Braxton and his wife had a daughter, Manitia, born before their arrival in Illinois. A son, Oscar, was born in 1841, and a daughter, Ann Eliza, was born in March of 1842. Another son, Granville, was born late in 1844. Braxton was a man of "slender constitution" but manage to father ten children in total, but he was not a leader. Buford was already 60 years old by 1847, so a good deal of the leadership of the family, and the community, fell to Buford's son-in-law, James Vernon. Along with a neighbor, William Epperly, James Vernon was remembered in the area as a community leader.
Mississippi RIver Steamboat of the mid-1850s
River Boat Rides
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Life in Mercer County, Duncan Township, in 1850
Life was good for the Charles and Lucy Weston family in Duncan Township. Daughter, Ruth, had married R.J. Davenport and they lived on a farm about 2 west of the home place. They had two children, as son and a daughter. Daughter, Jane, had married P.T. Bosworth, and lived on a farm two miles east and one mile north. They had one daughter.
Their sons, Orin and Oliver, were following in their father's footsteps by learning the farrier's and blacksmithing trade while helping Charles raise his herd of Morgan horses for sale, rent and use on the ranch and farmland. Orin was 14 this year, and received his first to horses, according to Weston custom, and Oliver had just begun his apprenticeship on his 12th birthday.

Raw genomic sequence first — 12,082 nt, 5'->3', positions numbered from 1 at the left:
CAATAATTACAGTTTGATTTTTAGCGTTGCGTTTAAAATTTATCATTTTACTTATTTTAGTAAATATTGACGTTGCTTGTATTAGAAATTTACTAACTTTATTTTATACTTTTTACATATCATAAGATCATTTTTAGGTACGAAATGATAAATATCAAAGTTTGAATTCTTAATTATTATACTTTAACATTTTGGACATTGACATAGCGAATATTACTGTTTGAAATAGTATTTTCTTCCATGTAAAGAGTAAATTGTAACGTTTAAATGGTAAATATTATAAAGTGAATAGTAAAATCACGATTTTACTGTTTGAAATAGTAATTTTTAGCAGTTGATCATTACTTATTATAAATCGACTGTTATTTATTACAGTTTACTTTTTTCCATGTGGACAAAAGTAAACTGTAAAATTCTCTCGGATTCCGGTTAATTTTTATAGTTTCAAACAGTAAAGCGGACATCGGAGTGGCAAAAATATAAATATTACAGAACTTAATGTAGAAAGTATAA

Lucy had helped to form a ladies reading club as well as was an active participant in the garden club. In 1849, Charles and Lucy had taken a steamboat ride down the Mississippi River to St. Louis, and had a week long visit with Jacob Weston, the brother of Charles, and his wife and son, in Missouri.
Typical Cable Ferry
Word arrived of visitors from Ohio in late 1851
In August, Charles learned that his nephew, Martin, and his friend, J. P. Preston, would be arriving to spend the winter. They would be on their way, in the spring of 1852, to cross Iowa and catch a spring wagon train to California. Truman said the young men had made good plans, he had done what he could do for them, and asked that Charles continue to support them and get them on their way, in the spring, as best he could. The family, and especially the boys, looked forward to the arrival of the young men in the middle of September.
As soon as Martie and J.P. arrived and got settled in, they immediate made themselves available to neighboring farmers as laborers to earn addition cash or barter during the balance of the harvest season. It did not take long for them to find several opportunities and they demonstrated their level of commitment, to everyone, by performing at an admirable pace in each job they tackled.
With the end of the harvest season, Martie and J.P. settled into getting to know the neighbors better, and seeking out information that would be useful to them in the spring. Then went into New Boston to inquire about the use of the Ferry, and talk to people who were using it, as they waited their turn to cross. By the time winter was over, they had made arrangements to join up with a group also headed for Council Bluffs where they would join a wagon train for California. The excitement built as the time for departure approached. [Follow their next adventure in Episode P1 of this series of stories.]
Learn more about wagon trains
Historical notes by the author
While each of the Weston family and extended family members are fictitious, all the other persons mentioned are actual historical figures used fictitiously based on the best information available at the time of the writing.
Ann Eliza Duncan was the author's great-great grandmother so the other Duncan family members are comparably related as well.